With advice from other OAD farmers, Stephen had been breeding towards an OAD herd for the last five years using more Jersey and Kiwi cross genetics over the Friesian herd.

Rachel has taken responsibility for the breeding strategy of the herd this season and when they arrived on the farm the first thing to do was to shorten up the 15-week calving spread which was “way too long”, she says.

“We decided we needed a quick way to cut off all the late-cyclers so we cut breeding to eight weeks of AB only in our first season – it resulted in a 16% empty rate and put lots of selection pressure on but we achieved a 10-week calving.”

Milking the 85 empty cows through the winter provided a handy financial buffer.

Now Rachel has reorganised the mating with input from the LIC rep to move from mating all cows to Premier sires to mating the top 60% to OAD sires and the bottom 40% to Herefords to generate beef calves for sale.

“We will reduce the number of bobby calves and cut down on the excessive number of replacement females that were being kept and increase the selection intensity by only keeping heifers from the top producing cows – while still having some excess heifers for sale.”

They have also taken back the grazing management of their young replacement stock, saying that OAD has given them the time to manage them to ensure good weight gains, and bringing them back to the support land on the farm has made sound financial sense.

Tech bent

Hamish’s focus on farm technology is slowly winding up systems and efficiency on the farm.

The couple uses MINDA Land and Feed to create feed wedges, Grass to Milk is used as a feed supply and demand calculator and Farmax, Pasture Growth forecaster and the DairyNZ Spring rotation planner are all used across the season on the Hammond farm. SPACE pasture monitoring has been trialed as a pilot farm and Hamish is looking forward to a time when it is accurate enough for them to use fulltime.

The Fonterra On Farm App is handy to monitor production and SCC, and while Hamish says onfarm heat detection tools would be handy, he says he can’t justify spending the setup cost for a marginal benefit of a higher in-calf rate over just using tail painting.

Irrigation has been an area of improving efficiency through technology. Hamish says they had a gut feeling that they were using too much water and employing soil monitoring company Hydro Services to give weekly soil moisture readings with neutron probes resulted in a net saving of $8000 in electricity and water.

Consistent annual or biannual soil testing will give an idea of the limiting nutrient factor in each of the different management zones and Hamish is enjoying using the Tracmap mapping tool to choose and record and provide proof of placement of the fertiliser.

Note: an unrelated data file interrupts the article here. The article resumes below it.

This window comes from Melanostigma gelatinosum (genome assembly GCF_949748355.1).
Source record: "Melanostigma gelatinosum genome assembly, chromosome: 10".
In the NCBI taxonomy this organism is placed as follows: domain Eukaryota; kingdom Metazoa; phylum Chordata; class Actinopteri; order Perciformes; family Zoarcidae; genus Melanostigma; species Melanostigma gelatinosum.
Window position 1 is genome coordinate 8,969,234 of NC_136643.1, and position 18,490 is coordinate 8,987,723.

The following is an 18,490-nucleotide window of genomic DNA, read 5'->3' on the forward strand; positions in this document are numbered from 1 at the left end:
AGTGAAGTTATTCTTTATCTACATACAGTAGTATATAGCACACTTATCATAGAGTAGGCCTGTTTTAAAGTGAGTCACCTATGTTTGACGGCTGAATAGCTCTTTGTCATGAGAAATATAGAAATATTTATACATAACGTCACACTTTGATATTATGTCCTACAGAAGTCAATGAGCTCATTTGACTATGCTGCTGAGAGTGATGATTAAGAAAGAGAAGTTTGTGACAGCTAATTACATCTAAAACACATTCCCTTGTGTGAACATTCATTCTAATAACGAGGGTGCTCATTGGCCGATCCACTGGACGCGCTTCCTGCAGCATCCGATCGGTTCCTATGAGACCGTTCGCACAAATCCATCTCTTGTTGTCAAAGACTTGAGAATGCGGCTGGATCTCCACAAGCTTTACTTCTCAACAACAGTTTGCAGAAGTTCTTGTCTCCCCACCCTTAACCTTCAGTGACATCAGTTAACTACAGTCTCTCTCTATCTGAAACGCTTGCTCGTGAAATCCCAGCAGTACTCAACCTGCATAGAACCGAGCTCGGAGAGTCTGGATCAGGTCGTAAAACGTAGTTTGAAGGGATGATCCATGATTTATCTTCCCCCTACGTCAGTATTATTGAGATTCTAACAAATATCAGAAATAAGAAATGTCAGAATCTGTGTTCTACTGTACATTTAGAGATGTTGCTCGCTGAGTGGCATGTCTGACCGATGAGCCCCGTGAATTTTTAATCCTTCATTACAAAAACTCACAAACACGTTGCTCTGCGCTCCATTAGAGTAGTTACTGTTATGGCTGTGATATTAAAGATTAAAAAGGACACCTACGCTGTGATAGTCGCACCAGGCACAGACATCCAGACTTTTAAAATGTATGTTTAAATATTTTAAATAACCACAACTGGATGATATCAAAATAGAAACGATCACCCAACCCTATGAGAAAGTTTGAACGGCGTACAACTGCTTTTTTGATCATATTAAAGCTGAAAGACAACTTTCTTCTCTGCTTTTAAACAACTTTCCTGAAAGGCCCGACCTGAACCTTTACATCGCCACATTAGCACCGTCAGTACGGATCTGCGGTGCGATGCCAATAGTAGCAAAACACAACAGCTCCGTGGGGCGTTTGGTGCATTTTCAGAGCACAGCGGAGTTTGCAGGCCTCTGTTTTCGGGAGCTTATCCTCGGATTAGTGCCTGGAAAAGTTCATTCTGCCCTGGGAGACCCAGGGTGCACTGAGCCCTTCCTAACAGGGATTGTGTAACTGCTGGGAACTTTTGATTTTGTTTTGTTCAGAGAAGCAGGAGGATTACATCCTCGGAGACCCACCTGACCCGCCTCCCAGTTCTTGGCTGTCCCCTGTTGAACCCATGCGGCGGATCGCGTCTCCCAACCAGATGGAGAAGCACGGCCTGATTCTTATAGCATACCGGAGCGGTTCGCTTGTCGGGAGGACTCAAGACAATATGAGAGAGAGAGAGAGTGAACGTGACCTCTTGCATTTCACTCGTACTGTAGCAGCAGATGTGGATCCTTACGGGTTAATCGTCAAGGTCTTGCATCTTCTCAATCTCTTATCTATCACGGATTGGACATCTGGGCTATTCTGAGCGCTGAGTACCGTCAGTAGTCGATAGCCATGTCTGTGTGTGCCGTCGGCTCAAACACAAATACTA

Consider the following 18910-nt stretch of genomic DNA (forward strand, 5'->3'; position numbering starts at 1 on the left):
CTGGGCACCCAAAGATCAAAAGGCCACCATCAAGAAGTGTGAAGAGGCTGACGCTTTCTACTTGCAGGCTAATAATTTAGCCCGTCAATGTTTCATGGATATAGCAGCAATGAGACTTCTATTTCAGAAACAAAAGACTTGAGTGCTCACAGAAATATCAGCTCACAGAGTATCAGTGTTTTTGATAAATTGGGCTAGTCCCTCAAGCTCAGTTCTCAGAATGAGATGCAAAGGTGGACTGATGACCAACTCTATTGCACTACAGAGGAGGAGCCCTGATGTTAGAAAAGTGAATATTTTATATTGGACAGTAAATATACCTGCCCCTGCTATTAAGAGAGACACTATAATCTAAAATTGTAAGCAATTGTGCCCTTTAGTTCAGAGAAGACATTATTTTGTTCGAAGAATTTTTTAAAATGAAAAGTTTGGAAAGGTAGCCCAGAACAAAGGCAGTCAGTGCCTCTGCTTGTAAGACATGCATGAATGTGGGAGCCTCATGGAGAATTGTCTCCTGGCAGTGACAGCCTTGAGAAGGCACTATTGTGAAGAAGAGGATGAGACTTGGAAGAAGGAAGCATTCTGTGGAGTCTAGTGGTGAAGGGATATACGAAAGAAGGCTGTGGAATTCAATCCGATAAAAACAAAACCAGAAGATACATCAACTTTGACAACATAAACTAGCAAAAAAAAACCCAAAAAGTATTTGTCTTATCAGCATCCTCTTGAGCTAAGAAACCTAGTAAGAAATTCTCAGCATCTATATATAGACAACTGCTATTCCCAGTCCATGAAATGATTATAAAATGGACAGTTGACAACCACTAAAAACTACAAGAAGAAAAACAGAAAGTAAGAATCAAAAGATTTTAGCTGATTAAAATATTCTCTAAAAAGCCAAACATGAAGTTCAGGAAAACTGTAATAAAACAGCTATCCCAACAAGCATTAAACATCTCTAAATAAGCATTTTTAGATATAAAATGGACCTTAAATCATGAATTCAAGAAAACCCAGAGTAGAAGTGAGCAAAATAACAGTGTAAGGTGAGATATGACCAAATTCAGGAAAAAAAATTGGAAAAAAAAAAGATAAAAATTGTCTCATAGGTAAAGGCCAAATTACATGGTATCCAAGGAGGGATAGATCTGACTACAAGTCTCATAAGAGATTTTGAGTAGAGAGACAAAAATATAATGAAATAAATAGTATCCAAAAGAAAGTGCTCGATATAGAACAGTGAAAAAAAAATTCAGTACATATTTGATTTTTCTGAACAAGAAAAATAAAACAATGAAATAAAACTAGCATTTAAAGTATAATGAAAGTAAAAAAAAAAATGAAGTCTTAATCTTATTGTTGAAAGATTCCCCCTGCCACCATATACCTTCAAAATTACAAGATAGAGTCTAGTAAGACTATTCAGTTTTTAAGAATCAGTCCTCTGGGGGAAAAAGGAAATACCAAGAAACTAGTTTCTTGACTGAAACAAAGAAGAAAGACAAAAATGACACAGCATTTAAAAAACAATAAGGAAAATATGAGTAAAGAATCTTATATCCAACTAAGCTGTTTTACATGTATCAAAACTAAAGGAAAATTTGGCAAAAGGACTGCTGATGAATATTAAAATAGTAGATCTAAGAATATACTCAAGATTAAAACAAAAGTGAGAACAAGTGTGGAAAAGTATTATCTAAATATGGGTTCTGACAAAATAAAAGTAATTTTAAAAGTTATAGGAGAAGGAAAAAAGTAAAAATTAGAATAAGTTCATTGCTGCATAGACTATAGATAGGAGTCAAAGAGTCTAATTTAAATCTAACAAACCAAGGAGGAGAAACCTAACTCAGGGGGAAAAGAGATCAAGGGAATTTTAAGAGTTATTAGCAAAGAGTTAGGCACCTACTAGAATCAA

“The mapping tool is actually really good for doing pasture allocations too.”

Along with paddock development, the couple have designed and planned riparian plantings of the fenced-off farm creeks and last year planted 1,000 trees on  one area, in conjunction with the Papawai Stream Care Group.

“The Fonterra Tiaki farm environment plan has given us goals to work on and has been a very thorough process.”

Recycling and rubbish management has been overhauled, opting for Plasback and AgRecovery recycling services.

“The farm is placed on a popular walking and cycling route and we are surrounded by lifestyle blocks being this close to town – so its important to us that we are doing the right thing with our waste.”

Hamish and Rachel have a strategy to be 50:50 sharemilking within the next five years and know they need to save up a large sum to get them into an equity position to do so. Buying a rental property in the next couple of years is part of the plan, alongside rearing beef calves to weaners, taking on a lease to finish them and rearing replacement heifers to sell.

When they buy the herd they are both keen on employing staff and pursuing off-farm roles in industry, governance or research while having links to the farm and being involved in an equity partnership, perhaps with Hamish’s three non-farming siblings.

“Once we have been through this consolidation period we hope to change the trajectory of the business to be on a growth path – bringing in other farms and partners are all possibilities for the future,” Hamish said.

The farm near Greytown.


DairyNZ Human Resources Award – Liam and Margot Richardson.

Ecolab Farm Dairy Hygiene Award – Kirstin and Scott Mathis.

Federated Farmers Leadership Award, Honda Farm Safety, Health and Biosecurity Award – Nicholas and Rosemarie Bertram.

LIC Recording and Productivity Award, Meridian Energy Farm Environment Award, Ravensdown Pasture Performance Award, Westpac Business Performance Award – Hamish Hammond and Rachel Gardner.